Commentary – Part I
أَلسَّلاَمُ عَلَيْكَ يَا أَبا عَبْدِ اللّهِ، أَلسَّلاَمُ عَلَيْكَ يَا بْنَ رَسُولِ اللَّهِ، أَلسَّلاَمُ عَلَيْكَ يَا بْنَ أَمِيرِ الْمُؤْمِنِينَ، وَابْنَ سَيِّدِ الْوَصِيِّينَ، أَلسَّلاَمُ عَلَيْكَ يَا بْنَ فَاطِمَةَ سَيِّدَةِ نِسَاءِ الْعالَمِينَ
“Peace be upon you O’ Aba ‘Abdillah; Peace be upon you O’ son of the Messenger of Allah; Peace be upon you O’ son of the Commander of the Faithful and the son of the leader of the inheritors (of the Prophet); Peace be upon you O’ son of Fatimah, the leader of the women of the entire Universe.”
One of the etiquettes and traditions which is seen in all civilizations is the act of greeting one another at the time of meeting and departing. As we know, each culture greets in their own specific manner. The manner of those in the “West” is that of shaking hands; the far East cultures greet one another by slightly bending at the waist; yet others would remove their hat or at least tip the rim of the hat to greet another person. One of the traditions of the Arabs was to say “May Allah keep you alive”, however with the dawn of Islam, the greeting, as the Qur’an itself mentions is the saying of “As-Salam Alaikum” or “Peace be upon you”.
The true meaning of “As-Salam Alaikum” is not a mere “Hi”, “Hello”, “How are you” as we are accustomed to using today – it has a much deeper meaning than just a standard greeting. In actuality, there are three meanings for this greeting:
1. As-Salam, as we know, is one of the names of Allah. Thus, when we say “As-Salam Alaikum” we are actually saying that may the trait of Allah (as-Salam or peace and tranquility) be upon you and may He protect you;
2. As-Salam is also in the meaning of submission or surrender. Thus, when we say “As-Salam Alaikum” we are actually saying that we submit to what you would like for us to do (obviously within the limits of the Shariah.);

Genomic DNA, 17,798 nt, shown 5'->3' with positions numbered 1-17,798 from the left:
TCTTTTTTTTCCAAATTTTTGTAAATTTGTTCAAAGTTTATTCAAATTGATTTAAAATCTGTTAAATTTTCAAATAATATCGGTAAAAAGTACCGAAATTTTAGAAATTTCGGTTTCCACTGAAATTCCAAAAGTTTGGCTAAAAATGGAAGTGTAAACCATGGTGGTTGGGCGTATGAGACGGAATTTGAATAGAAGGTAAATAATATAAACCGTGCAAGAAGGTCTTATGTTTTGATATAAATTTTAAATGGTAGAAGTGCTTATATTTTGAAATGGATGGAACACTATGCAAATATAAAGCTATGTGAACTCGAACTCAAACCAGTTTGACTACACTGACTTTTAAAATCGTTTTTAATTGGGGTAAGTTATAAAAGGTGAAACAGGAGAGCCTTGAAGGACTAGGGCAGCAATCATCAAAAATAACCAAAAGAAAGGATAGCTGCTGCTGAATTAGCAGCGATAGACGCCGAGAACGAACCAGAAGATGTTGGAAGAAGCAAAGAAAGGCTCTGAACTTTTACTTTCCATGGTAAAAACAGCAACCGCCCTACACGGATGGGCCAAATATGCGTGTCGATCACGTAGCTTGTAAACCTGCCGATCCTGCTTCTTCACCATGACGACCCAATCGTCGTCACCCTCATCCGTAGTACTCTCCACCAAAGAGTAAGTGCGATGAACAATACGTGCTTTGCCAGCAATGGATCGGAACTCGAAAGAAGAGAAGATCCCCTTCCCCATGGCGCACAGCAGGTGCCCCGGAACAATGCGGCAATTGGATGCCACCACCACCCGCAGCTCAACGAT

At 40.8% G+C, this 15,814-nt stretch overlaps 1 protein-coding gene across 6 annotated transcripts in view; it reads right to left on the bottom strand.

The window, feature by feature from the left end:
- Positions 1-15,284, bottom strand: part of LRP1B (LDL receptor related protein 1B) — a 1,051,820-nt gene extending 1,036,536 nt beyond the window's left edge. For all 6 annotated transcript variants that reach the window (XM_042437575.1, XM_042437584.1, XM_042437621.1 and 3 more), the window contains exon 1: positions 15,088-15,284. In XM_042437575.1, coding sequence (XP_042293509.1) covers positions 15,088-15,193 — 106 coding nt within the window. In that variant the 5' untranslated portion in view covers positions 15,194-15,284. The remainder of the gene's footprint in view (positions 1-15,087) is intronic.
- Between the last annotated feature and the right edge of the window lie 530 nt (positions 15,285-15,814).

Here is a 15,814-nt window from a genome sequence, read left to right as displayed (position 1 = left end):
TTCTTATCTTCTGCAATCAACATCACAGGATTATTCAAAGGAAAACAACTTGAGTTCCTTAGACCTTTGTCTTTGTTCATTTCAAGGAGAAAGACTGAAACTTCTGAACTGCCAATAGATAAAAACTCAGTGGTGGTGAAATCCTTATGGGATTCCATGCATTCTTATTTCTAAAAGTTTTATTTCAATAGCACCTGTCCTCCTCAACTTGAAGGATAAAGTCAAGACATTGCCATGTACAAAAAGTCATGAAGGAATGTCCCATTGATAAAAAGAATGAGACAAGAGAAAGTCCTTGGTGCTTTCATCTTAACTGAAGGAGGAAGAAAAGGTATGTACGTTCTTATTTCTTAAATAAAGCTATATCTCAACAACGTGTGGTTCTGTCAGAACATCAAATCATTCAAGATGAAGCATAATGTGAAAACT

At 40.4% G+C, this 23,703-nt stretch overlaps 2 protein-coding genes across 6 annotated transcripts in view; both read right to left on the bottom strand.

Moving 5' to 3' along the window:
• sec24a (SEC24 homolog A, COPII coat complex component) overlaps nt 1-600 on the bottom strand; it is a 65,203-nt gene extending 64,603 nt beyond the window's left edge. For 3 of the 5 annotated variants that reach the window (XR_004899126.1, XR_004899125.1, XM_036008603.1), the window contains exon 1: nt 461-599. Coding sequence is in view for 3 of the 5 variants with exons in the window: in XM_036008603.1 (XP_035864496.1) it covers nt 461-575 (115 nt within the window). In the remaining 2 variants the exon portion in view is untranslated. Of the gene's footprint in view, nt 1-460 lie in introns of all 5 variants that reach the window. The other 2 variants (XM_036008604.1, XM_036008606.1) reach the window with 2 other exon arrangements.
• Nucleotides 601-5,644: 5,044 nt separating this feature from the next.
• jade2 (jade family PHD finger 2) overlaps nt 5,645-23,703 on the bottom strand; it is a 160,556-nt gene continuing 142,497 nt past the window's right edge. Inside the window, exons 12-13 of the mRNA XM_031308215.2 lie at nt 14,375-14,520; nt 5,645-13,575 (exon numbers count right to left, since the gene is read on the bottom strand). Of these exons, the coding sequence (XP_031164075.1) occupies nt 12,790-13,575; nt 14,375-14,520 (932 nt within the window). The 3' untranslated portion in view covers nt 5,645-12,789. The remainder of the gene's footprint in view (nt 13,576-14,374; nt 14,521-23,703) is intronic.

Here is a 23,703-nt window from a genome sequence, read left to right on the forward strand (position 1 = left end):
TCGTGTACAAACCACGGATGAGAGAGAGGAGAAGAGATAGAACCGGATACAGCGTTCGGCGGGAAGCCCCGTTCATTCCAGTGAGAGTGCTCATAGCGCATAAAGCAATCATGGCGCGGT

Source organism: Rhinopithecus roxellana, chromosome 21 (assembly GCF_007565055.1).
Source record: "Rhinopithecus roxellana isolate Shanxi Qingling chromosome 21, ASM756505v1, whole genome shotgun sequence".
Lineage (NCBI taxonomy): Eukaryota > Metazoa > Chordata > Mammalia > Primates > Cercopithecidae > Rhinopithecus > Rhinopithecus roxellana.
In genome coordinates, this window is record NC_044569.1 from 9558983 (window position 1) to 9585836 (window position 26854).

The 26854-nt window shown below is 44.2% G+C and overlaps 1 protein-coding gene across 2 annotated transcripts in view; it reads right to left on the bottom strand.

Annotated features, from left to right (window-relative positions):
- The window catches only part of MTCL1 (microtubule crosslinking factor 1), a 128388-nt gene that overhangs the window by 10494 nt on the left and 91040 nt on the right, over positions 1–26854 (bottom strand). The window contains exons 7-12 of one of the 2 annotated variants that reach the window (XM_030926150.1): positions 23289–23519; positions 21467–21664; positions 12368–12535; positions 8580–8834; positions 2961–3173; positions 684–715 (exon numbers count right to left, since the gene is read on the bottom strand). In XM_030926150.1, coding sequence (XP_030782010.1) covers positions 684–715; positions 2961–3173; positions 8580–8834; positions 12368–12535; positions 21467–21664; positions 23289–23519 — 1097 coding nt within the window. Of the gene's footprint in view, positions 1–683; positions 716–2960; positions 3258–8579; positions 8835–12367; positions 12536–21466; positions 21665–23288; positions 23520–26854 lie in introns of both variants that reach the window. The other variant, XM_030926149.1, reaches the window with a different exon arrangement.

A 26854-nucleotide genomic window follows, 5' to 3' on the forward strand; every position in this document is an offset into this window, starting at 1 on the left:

3. As-Salam is also in the meaning of protection or safety. Thus in this meaning, when we greet another believer with “As-Salam Alaikum” we are actually guaranteeing our believing brother or sister protection from any evil from ourselves and that we will not do a single thing to harm them – either physically or even spiritually. Not only would we not harm them with our hands, but we will also not cause them grief with our tongue…
Thus when we address Abi ‘Abdillah and say “As-Salamu Alaika Yaa Aba ‘Abdillah” we are saying that: ‘May the peace and tranquility which Allah bestows upon His creations also be showered upon you. Truly, we submit to your mission and commandments and whatever you ask us to do. In addition, we shall not do a single thing to hurt you – either your physical presence or more importantly, your feelings.
In actuality, we are promising the Imam that we shall not break the laws of Allah (since our Imam grieves when he sees us doing this) nor will we do anything to trample on the sacred goals and objectives which he laid down his life to protect.
Literally, Abillah means the ‘worshipper of Allah’ and the literal meaning of Aba ‘Abdillah is the ‘father of the worshipper of Allah’.
The custom of the Arabs was that if a person possessed a specific characteristic, they would then refer to him as the ‘father’ of that trait. Thus we see that Abu Jahl was known as such not because his son was Jahl (ignorant) or named Jahl, rather it was due to the fact that he best personified ignorance and it can be said that he was the “father (leader)” of ignorance!
Similarly, one who had a strong love and affection for cats would be referred to as Abu Hurairah – not that he is the father of a cat, rather, since he loved and liked to play with cats he developed this title!
Thus, had Imam Husayn (peace be upon him) not risen and sacrificed his life on the plains of Karbala’, today Allah would not have been worshipped as He should be – the Shariah of Muhammad would have been replaced with the Shariah of Yazid and his likes – thus, none of us would have been worthy of the name ‘Abillah’.
With the murder of Imam Husayn, he gave life to the title ‘Abillah’ and ensured that we could worship Allah as He has required us to.
Thus for this reason too, he is known as the ‘father of the worshipper of Allah’. Therefore, any person who is blessed to be able to worship and submit to Allah has been given this blessing through the blood of the 3rd Imam.
It is for this reason that we are told, “Were it not for him (Imam Husayn) no one would have worshipped Allah, and were it not for him, no one would have gain cognizance of Allah.”
In this first line of the Ziyarat we greet the Imam by recalling one of his greatest titles and also by mentioning his lineage (his father and mother) and his grandfather – thus, we keep alive the mention of these personalities at a time when people want us to forget them and to think of others! We also guarantee these four personalities that we shall not transgress their teachings nor shall we do anything to cause them spiritual harm and grief…